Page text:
Want to teach? Then pass test
BY KATE N. GROSSMAN STAFF REPORTER
Chicago Sun Times
February 6, 2002
Raising the ante in the fight to improve teacher quality, the State Board of Higher Education recommended on Tuesday that prospective teachers must pass a subject-area test before student-teaching. This came despite serious reservations by deans of some Illinois colleges of education.
Director Keith Sanders also wants to push the State Board of Education to limit the number of times would-be teachers can take that exam or a test of Basic Skills, a proposal guaranteed to ignite sparks if it makes it to the state Legislature.
In making these recommendations, the board cited the Chicago Sun-Times' fall series, " Failing Teachers, " extensively.
No tenure means low pay, few benefits BY SUSAN DODGE HIGHER EDUCATION REPORTER Non-tenured faculty are underpaid, get few if any benefits and rarely have the chance for promotion or tenure, according to a parade of faculty who spoke before the Illinois Board of Higher Education Tuesday. The faculty ripped a report by the state board which concluded that most non-tenured faculty are happy with their jobs and perform them more for the love of teaching than for the money. " I have to be constantly looking for employment, and I'm usually looking for two or three jobs at a time, none of which offer health insurance, " said Jocelyn Graf, a non-tenured faculty member who teaches English to speakers of other languages at several area colleges and universities. Non-tenured faculty make up nearly half of all faculty at public universities and colleges in Illinois. Many adjunct faculty make $2,000 per class or less, professors said.
" The Sun-Times exposed problems in teacher preparation and certification that need to be repaired, " board spokesman Don Sevener said in comments to the board at DePaul University's Student Center in Lincoln Park.
The Sun-Times found that nearly 8 percent of all teachers working last year failed one or more competence tests, including a ninth-grade test of Basic Skills and one of 53 subject-area tests. Students in the lowest-scoring, highest-minority, highest-poverty schools were roughly five times more likely to have a teacher who flunked at least one exam, the Sun-Times found.
Sevener said the series underscored strengths of the state's teacher preparation programs but also highlighted gaps that permit poorly qualified teachers to work and allow schools to graduate teachers who stumble on the ninth-grade Basic Skills test.
Of the 2,428 educators working last year who failed the Basic Skills test at least once, about 45 percent graduated from a teacher training program in Illinois, the state found in analysis mirroring the Sun-Times'.
The state already has taken steps to improve, including beefing up the Basic Skills test and encouraging schools of education to use it as an entrance requirement, which most now do. In January, the State Board of Education also began allowing schools to use a subject test as a graduation requirement, which some schools are starting to do.
But the Board of Higher Education wants these changes to be permanent and universal. Sanders plans to push to make them law.
Several college of education deans aren't happy about it. Nan Giblin, president of the Illinois Association of Deans of Public Colleges of Education, supports requiring the subject tests for graduation, but says logistics make it difficult to require the tests before student-teaching.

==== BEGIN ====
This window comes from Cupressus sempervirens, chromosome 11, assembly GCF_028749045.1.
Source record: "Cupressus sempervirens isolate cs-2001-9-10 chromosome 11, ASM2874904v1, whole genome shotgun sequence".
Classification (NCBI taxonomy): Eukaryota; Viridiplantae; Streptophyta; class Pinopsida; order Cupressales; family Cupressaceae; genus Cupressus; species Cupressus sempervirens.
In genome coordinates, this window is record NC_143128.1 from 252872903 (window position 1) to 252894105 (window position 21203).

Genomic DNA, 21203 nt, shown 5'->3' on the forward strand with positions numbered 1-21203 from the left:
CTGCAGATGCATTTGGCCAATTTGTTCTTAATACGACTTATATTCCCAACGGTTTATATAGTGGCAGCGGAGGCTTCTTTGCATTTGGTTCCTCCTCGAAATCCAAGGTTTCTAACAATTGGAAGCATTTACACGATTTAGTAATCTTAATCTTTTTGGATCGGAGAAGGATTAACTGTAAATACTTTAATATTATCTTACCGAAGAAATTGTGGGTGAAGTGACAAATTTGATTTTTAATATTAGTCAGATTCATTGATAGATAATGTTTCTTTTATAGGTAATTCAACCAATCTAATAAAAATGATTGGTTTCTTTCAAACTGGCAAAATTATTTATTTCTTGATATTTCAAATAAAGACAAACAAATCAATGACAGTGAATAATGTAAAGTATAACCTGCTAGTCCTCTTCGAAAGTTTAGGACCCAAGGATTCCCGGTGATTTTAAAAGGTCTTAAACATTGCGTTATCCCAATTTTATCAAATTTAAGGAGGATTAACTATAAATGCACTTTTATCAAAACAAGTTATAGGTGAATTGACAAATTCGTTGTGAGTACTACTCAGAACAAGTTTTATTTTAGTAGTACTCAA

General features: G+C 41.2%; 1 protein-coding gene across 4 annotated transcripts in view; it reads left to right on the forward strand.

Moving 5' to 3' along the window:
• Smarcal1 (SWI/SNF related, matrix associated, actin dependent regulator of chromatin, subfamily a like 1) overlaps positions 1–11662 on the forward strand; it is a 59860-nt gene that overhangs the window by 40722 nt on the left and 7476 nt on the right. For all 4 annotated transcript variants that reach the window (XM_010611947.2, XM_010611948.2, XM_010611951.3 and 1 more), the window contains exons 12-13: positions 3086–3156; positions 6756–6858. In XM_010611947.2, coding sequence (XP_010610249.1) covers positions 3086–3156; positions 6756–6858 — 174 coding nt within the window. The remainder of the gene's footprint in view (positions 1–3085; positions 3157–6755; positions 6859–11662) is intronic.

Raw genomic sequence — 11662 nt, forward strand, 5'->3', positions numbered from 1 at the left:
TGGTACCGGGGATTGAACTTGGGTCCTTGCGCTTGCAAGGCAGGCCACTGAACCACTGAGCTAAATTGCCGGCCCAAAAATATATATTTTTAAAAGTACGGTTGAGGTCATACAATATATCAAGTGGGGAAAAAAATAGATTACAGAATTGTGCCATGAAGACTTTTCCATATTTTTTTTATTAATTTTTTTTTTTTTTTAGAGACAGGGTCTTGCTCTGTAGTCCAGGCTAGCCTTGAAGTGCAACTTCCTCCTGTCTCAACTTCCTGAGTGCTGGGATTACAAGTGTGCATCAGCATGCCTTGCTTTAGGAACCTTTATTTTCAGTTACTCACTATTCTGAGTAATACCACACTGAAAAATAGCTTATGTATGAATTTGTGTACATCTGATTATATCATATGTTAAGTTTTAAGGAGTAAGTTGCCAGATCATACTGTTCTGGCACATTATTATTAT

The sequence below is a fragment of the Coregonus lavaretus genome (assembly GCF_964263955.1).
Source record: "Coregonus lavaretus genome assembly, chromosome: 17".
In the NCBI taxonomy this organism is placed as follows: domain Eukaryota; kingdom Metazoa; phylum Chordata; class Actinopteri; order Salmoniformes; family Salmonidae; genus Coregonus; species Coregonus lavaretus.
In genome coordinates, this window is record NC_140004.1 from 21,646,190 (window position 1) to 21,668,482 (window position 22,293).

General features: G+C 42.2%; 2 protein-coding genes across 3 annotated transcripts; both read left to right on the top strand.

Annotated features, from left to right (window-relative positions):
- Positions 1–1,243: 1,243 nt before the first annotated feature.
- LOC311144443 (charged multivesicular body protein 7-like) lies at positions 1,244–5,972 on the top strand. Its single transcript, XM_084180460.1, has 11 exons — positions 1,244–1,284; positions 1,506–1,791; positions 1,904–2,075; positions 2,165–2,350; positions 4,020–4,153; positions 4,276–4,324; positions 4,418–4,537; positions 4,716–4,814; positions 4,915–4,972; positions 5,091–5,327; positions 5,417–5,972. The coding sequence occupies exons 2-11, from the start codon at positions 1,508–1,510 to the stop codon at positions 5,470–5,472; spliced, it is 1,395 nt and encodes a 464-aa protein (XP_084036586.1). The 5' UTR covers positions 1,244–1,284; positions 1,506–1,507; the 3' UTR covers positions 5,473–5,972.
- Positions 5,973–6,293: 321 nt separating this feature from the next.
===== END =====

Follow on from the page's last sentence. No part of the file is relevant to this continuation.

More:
The tests aren't offered often enough; they haven't been updated to meet new, tougher state standards, and some students may not finish all their coursework before student-teaching, Giblin and others said.
" Throughout the state, student needs vary and for this reason, we would appreciate retaining the option of when to require passage of the subject test, " Giblin told the board. She is also dean of Northeastern Illinois University's education college. " We do not feel that legislation is required. " Sanders said the logistical concerns are legitimate and said he wants to work to address them. But he and Hazel Loucks, Gov. Ryan's deputy governor for education, are adamant about making this change permanent. Loucks has been working with state education leaders on teacher quality since 1999.
" I'm a friend of the deans, but I don't think they appreciate the great urgency felt by the public and Legislature " on this issue, Sanders said.
Sanders also plans to push several ideas floated in the Sun-Times series and aired before the Senate Education Committee in recent hearings prompted by the series. These include: limiting the number of test attempts; making a teacher's number of failures available to principals or superintendents, and reducing the state's reliance on less than fully certified teachers.
" How many times should you be allowed to take a test and fail? " Sanders asked. " Not 18 times, as one did. " State Board of Education official Frank Llano said the agency is considering that idea, but says in Illinois' standards-based system, " the number of times [it takes to pass a test] is less important than acquiring the skills to pass the test. " " There needs to be different approaches to helping people, " said Llano, the State Board of Education's manager for teaching and learning. " One may be a limit, but as we say that, we also have to be able to provide enough support for them [to pass]. "